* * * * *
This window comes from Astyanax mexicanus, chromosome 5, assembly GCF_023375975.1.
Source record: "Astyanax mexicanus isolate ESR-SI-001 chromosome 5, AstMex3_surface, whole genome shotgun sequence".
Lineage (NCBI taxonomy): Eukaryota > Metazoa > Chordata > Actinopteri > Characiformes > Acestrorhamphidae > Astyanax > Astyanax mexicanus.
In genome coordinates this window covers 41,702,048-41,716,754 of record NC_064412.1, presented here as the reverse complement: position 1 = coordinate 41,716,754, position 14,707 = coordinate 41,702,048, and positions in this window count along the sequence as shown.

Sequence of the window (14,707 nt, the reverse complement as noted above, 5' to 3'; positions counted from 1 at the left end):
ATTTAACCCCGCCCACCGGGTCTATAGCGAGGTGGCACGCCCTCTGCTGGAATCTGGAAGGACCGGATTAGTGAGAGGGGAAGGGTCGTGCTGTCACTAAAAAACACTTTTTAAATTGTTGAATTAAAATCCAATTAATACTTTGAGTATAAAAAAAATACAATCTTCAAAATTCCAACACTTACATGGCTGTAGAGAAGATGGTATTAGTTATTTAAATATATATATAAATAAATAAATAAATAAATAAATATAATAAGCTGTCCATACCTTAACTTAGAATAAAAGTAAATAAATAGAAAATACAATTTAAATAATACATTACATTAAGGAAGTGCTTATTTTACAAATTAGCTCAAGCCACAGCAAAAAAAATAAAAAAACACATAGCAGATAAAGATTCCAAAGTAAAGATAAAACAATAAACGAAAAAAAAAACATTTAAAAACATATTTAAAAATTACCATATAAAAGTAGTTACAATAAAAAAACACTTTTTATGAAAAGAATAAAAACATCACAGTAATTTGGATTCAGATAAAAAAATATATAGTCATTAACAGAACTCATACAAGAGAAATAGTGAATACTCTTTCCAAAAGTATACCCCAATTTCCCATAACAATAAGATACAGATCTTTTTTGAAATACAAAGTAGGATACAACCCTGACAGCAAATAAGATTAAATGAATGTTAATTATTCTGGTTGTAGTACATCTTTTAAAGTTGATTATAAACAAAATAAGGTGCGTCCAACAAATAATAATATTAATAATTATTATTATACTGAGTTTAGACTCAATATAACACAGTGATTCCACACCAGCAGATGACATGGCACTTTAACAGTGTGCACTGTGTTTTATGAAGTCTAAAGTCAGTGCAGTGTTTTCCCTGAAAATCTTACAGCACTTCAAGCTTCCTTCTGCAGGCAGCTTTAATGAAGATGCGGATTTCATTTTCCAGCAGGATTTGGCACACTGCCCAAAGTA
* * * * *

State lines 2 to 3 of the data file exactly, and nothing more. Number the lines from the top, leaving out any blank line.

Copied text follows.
Source record: "Astyanax mexicanus isolate ESR-SI-001 chromosome 5, AstMex3_surface, whole genome shotgun sequence".
Lineage (NCBI taxonomy): Eukaryota > Metazoa > Chordata > Actinopteri > Characiformes > Acestrorhamphidae > Astyanax > Astyanax mexicanus.